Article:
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Reuters/Yves Herman
A new way of making medicine.
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The US wants to use Covid-19 to insource drug manufacturing

Katherine Ellen Foley
By Katherine Ellen Foley

Health and science reporter

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At the beginning of July, the US government’s Biomedical Advanced Research and Development Authority (BARDA) gave $354 million to a drug company to fight the pandemic. Its other big investments, which by now have topped a few billion, have gone to established American companies like Corning for glass vials and Pfizer for future vaccines.

But this grant was different. It went to a Richmond, Virginia-based public benefit company that was just seven months old. Before the pandemic, it hadn’t manufactured any drugs, although its founders were pharmaceutical veterans.

The company, named Phlow, isn’t tasked with making new drugs against Covid-19. Instead, its goal is to shore up the US supply of generic drugs.

The US relies on foreign manufacturers for the vast majority of its pharmaceuticals—and Covid-19 has stretched that vulnerable, fragmented supply chain to its breaking point. Many generic antibiotics, painkillers, and sedatives—including propofol, one of the anesthesia drugs needed to keep patients with severe Covid-19 on ventilators—have gone into shortage since the beginning of the pandemic.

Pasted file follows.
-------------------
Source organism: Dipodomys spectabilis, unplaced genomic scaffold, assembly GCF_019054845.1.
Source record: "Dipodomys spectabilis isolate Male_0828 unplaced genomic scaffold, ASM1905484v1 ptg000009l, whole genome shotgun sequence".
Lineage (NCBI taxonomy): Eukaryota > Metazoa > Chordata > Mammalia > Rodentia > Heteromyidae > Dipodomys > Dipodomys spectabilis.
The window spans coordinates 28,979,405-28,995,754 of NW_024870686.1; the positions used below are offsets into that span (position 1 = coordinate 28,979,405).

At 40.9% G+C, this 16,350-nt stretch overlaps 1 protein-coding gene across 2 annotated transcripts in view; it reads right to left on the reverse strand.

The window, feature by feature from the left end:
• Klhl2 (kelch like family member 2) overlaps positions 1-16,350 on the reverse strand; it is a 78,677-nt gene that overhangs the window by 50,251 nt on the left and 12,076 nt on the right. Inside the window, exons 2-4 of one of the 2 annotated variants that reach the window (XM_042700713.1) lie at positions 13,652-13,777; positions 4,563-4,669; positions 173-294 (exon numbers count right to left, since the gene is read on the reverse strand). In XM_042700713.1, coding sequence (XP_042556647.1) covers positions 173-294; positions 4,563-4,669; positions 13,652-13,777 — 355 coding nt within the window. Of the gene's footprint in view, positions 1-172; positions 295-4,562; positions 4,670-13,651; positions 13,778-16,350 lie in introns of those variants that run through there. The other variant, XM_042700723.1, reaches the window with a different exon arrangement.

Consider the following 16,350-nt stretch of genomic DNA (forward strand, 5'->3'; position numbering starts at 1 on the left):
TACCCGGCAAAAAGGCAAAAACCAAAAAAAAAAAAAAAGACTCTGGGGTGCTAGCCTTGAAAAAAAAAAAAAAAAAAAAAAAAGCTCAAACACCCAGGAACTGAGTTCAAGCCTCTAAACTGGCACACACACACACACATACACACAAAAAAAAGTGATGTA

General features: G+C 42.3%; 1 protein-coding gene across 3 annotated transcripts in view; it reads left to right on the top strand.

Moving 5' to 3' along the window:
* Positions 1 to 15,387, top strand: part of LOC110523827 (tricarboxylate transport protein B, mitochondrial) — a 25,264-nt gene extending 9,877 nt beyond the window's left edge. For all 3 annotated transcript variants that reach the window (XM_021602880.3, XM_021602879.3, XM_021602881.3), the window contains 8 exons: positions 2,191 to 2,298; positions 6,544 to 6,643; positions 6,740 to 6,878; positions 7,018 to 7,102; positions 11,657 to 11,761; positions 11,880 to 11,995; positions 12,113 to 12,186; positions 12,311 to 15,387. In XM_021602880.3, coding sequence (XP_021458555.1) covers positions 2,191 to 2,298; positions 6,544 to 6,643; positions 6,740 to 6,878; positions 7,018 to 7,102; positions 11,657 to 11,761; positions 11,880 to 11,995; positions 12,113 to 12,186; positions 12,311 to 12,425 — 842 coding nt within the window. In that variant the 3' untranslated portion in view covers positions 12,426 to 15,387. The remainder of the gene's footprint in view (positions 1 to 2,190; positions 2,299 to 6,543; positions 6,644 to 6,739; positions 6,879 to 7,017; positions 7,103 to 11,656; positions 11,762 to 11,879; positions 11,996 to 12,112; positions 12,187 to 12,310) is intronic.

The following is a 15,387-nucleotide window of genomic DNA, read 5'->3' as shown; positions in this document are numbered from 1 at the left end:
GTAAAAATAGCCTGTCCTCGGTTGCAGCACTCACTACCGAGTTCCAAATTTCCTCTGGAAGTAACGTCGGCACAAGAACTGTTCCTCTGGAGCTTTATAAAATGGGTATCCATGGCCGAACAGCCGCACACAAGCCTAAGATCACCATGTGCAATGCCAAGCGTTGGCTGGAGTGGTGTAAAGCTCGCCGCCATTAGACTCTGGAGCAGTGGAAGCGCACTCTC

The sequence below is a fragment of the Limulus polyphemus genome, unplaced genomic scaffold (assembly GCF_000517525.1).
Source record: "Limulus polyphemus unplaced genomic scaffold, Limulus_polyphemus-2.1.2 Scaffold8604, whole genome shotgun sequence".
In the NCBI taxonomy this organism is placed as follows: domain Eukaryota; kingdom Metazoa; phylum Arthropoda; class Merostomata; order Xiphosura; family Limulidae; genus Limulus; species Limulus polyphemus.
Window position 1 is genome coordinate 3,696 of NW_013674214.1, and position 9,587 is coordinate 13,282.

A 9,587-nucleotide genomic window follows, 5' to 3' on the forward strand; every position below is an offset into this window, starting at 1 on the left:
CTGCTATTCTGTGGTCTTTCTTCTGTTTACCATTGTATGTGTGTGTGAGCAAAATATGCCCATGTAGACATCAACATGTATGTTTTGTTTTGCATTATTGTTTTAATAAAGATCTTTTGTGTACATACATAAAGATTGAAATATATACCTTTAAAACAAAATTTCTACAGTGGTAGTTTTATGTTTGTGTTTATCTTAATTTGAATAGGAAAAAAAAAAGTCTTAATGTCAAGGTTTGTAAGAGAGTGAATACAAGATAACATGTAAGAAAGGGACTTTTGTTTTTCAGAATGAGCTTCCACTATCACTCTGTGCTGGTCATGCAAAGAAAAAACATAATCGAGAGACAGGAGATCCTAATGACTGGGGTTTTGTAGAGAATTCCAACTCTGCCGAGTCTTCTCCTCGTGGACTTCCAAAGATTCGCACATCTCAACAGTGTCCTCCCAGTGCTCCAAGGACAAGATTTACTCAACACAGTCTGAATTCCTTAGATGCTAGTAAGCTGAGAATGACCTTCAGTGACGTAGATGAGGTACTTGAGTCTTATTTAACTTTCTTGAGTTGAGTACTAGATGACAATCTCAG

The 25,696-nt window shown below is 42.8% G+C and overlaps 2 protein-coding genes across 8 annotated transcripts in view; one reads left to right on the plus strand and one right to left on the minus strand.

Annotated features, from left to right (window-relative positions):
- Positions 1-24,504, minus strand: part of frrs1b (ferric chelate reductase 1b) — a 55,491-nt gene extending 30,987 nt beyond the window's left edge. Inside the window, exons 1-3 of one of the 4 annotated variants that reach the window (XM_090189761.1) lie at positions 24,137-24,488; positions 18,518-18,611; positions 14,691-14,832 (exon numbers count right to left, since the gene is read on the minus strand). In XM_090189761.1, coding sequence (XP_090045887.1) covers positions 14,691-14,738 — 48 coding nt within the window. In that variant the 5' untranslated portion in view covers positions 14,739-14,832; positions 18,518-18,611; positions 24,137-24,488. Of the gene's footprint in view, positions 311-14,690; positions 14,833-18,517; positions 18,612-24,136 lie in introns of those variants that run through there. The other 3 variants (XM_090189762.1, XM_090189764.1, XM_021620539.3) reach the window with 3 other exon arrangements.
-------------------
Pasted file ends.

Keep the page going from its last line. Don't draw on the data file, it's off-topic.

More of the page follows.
The government wants to reduce the country’s reliance on drugs that are primarily made abroad. But traditional models of pharmaceutical manufacturing aren’t up for the task. In an industry as conservative as drug making, it takes something as world-shattering as a pandemic to try something different—and a huge investment in an unknown company to make it happen.

An antiquated process

The traditional way of making pharmaceuticals is a lot like making spaghetti sauce, says chemical engineer Frank Gupton, a co-founder at Phlow. It’s called batch manufacturing, and it involves putting in all the ingredients needed for a drug into a giant vat at once. A little chemical cooking later, and you should have a big supply of the final product before you can start the process over again.

While this process produces safe, consistent results, it isn’t very efficient. A single batch of drugs may normally produce 60 kg (roughly 120 pounds) of chemical waste, says Gupton. And, if there are any mistakes, the entire batch has to be discarded. It’s expensive to do in the US, but cheaper in countries like India and China, which is why the supply chain was so global to begin with.

The alternative—the one that Phlow is attempting—is called continuous manufacturing. Instead of one batch after another, it turns all the chemical reactions into more of an assembly line, which reduces waste and ultimately cost. Manufacturers can alter the drug as it goes through each reaction (Phlow gets its name from the type of chemistry this requires, called flow chemistry). It happens on a smaller scale, too, which means that equipment takes up less physical space, and that manufacturers can monitor the drug at every step of the way and tinker with it if need be.

In a lot of cases this means figuring out how to make individual chemical reactions more efficient, Gupton explains. If you go back to your high school chemistry days, you’ll recall the  two tried and true methods of increasing the yield of most chemical reactions: heat and pressure. Generally, that’s what Phlow’s been figuring out how to do.

Streamlined thinking